Arkansas' freshman Republican, John Boozman, comes to the Senate with solid conservative credentials (including a 96 percent rating last year from the American Conservative Union), but he tells ABC News he has no intention of joining the Senate Tea Party caucus. "Well you know I'm very supportive of what the Tea Party is trying to do. They're very concerned with spending, the deficit, the bailouts, you know all of those kinds of things," Boozman said in an interview for the ABC News Subway Series. "But I really think that the strength of the Tea Party is being a grassroots movement."
You can watch my interview with Senator Boozman HERE.
Forming a Tea Party caucus of Republican Senators, Boozman said, could make the movement seem like a wing of the Republican Party, which he says it should not be.
"If you have such a situation where it becomes an arm of the Republican Party, or it appears to be that way -- and don't think that the people who are doing this are trying to do that, but to the public it will appear that way -- then you lose the Reagan Democrats, then you lose the independents," Boozman said. "And I really, I think it's really important that they continue to have that support."
Boozman says he wants to see deep cuts in federal spending, but made it clear there is at least one key area of spending where he doesn't want to see big cuts: agriculture subsidies.
"It's easy to say you want a balanced budget amendment. It's easy to say in the abstract. But I'm asking you about a specific bit of spending that really affects your state, agriculture subsidies. Are you willing to see those significantly cut?" Karl asked.
"Well you know, I think again you establish the parameters," Boozman said. "Once you do that then you know we get in and look and see, you know, what we can done."
"But it doesn't sound like ag subsidies will be at the top of your list for things to cut," Karl said.
"We're going to have to look at everything but ag subsidies are like everything else. That affects jobs," the senator said. "Now listen, the one thing about agriculture is we've lost our manufacturing, we've lost a great deal of jobs overseas, lots of our industry. The last thing in the world we need to do is lose the ability to produce our food."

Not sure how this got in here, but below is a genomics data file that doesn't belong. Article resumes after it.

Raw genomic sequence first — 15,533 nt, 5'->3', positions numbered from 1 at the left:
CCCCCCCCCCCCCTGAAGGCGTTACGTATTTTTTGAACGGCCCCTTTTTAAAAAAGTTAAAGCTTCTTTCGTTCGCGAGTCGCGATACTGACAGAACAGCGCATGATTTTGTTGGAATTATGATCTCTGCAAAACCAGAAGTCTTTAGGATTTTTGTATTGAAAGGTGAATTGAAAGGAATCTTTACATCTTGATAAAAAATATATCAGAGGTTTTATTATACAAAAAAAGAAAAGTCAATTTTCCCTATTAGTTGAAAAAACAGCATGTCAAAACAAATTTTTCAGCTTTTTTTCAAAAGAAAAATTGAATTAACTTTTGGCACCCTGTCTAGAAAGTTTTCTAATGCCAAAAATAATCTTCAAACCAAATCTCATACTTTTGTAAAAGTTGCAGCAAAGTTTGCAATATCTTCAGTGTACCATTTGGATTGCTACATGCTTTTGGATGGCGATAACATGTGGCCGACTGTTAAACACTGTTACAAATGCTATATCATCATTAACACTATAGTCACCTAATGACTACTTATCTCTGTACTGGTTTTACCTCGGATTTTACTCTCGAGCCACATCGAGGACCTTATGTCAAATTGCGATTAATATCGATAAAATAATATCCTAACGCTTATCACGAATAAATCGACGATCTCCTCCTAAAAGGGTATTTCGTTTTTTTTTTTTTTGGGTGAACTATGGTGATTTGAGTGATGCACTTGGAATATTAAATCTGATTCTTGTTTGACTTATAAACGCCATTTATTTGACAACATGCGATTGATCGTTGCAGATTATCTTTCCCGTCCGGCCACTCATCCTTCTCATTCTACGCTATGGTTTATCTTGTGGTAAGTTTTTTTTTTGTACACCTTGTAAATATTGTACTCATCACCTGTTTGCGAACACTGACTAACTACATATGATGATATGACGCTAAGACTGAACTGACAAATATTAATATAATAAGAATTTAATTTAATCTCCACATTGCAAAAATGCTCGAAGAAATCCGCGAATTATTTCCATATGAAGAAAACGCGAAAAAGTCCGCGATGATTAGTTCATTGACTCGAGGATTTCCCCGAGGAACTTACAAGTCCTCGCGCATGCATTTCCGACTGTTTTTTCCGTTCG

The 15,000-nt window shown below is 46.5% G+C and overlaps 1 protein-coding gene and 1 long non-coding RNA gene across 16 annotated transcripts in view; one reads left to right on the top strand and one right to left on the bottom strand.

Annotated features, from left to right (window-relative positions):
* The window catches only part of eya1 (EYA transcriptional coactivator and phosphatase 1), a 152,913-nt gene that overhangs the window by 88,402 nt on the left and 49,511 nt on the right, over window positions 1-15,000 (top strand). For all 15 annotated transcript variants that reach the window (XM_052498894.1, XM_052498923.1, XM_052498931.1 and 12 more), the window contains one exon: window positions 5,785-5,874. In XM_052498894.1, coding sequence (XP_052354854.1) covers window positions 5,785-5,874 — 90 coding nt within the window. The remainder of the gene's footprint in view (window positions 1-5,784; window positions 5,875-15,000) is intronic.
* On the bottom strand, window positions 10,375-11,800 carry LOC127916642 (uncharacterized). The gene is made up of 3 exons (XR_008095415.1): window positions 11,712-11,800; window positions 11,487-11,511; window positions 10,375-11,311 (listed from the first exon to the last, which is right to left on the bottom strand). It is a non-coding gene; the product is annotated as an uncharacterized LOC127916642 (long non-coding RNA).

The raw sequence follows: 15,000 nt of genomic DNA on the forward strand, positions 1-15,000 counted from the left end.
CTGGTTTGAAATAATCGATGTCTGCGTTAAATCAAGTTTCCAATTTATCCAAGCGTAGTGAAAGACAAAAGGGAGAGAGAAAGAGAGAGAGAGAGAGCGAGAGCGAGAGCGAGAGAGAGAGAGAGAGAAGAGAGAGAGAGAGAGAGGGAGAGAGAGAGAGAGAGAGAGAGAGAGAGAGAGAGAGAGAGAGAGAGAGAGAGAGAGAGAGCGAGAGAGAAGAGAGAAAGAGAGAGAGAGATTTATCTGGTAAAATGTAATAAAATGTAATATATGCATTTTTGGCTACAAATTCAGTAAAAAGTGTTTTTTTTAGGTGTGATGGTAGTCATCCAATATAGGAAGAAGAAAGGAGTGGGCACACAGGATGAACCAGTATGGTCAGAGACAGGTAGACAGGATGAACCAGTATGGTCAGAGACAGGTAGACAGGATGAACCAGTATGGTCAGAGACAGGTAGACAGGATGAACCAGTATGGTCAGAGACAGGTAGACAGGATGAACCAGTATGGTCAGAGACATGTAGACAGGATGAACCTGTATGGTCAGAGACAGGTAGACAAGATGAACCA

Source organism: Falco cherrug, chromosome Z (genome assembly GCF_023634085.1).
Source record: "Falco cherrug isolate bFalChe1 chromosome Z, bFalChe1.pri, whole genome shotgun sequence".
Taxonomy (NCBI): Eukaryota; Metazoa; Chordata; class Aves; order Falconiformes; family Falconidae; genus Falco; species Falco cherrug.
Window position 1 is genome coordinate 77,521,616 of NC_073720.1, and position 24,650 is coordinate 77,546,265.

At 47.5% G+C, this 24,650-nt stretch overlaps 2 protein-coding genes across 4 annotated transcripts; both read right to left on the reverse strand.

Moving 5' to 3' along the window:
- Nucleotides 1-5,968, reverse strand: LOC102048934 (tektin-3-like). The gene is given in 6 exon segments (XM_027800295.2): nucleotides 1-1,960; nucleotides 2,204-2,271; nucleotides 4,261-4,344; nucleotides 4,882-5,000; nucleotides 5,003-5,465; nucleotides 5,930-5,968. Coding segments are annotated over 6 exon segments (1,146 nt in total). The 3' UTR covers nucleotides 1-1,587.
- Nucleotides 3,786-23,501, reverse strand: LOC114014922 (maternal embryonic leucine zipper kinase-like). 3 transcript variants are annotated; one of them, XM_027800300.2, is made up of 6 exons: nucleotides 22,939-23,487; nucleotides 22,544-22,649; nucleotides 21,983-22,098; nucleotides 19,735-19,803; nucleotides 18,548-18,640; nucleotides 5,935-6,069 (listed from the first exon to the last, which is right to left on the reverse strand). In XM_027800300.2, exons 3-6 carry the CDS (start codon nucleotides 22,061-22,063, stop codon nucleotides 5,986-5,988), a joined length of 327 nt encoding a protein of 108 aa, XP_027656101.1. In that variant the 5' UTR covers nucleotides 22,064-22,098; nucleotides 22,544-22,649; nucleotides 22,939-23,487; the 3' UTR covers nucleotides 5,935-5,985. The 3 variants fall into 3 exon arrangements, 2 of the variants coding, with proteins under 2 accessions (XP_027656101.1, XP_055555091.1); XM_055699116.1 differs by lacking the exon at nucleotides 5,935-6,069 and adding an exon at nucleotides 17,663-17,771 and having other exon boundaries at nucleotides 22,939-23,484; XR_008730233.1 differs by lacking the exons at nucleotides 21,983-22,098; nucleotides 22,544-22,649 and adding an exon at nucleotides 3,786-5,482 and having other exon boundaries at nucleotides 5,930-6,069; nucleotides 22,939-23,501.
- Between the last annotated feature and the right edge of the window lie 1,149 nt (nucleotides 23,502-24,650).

Boozman served on the House International Relations Committee and had high marks for President Obama's handling of the situation in Egypt.
"I think the president's done a good job," he said. "I think it's very important that we do support the president as we go forward. If not, then you send mixed-messages which is not a good situation. There will be a time when everyone will argue about this one way or the other. For right now I think the president is doing a good job trying to send a good message."
When asked about the 2012 GOP presidential field, Boozman was reluctant to name a favorite.
"Right now there is nobody that is running away with it. I like some of the young guys like Senator Thune. He's a guy that looks good. He's very articulate, he's very smart, and he truly is a public servant. You've got the governor of New Jersey, you've got people like Romney, Haley Barbour, some of these other guys. But again, none of these guys have really fired off. It truly is up for grabs," he said.
It was only after Boozman was pressed about a possible Sarah Palin run that he conceded he'd likely support the hometown son, former Arkansas Gov. Mike Huckabee.
"I'll be supporting him because he's from Arkansas and he's a good friend," the senator said. "And I think he's a very capable guy."